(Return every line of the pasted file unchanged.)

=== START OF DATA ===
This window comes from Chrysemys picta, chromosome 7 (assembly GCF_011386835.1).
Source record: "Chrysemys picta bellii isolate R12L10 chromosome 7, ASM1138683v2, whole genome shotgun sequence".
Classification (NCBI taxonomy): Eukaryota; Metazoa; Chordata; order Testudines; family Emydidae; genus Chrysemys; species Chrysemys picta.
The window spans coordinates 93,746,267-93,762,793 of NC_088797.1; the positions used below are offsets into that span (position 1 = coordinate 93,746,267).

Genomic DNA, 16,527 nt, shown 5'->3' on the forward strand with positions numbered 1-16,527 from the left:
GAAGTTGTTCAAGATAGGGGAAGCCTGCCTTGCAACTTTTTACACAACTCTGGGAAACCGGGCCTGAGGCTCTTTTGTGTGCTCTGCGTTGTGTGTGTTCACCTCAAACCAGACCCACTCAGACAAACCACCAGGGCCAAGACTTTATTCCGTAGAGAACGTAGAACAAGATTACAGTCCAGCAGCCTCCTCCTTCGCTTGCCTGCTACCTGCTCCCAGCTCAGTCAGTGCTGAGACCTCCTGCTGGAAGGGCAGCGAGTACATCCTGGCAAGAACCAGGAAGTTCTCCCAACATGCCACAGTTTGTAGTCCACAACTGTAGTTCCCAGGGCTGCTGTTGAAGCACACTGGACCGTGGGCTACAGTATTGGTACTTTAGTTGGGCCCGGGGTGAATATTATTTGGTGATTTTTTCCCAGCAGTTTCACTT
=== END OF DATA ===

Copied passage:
This window comes from Chrysemys picta, chromosome 7 (assembly GCF_011386835.1).
Source record: "Chrysemys picta bellii isolate R12L10 chromosome 7, ASM1138683v2, whole genome shotgun sequence".
Classification (NCBI taxonomy): Eukaryota; Metazoa; Chordata; order Testudines; family Emydidae; genus Chrysemys; species Chrysemys picta.
The window spans coordinates 93,746,267-93,762,793 of NC_088797.1; the positions used below are offsets into that span (position 1 = coordinate 93,746,267).

Genomic DNA, 16,527 nt, shown 5'->3' on the forward strand with positions numbered 1-16,527 from the left:
GAAGTTGTTCAAGATAGGGGAAGCCTGCCTTGCAACTTTTTACACAACTCTGGGAAACCGGGCCTGAGGCTCTTTTGTGTGCTCTGCGTTGTGTGTGTTCACCTCAAACCAGACCCACTCAGACAAACCACCAGGGCCAAGACTTTATTCCGTAGAGAACGTAGAACAAGATTACAGTCCAGCAGCCTCCTCCTTCGCTTGCCTGCTACCTGCTCCCAGCTCAGTCAGTGCTGAGACCTCCTGCTGGAAGGGCAGCGAGTACATCCTGGCAAGAACCAGGAAGTTCTCCCAACATGCCACAGTTTGTAGTCCACAACTGTAGTTCCCAGGGCTGCTGTTGAAGCACACTGGACCGTGGGCTACAGTATTGGTACTTTAGTTGGGCCCGGGGTGAATATTATTTGGTGATTTTTTCCCAGCAGTTTCACTT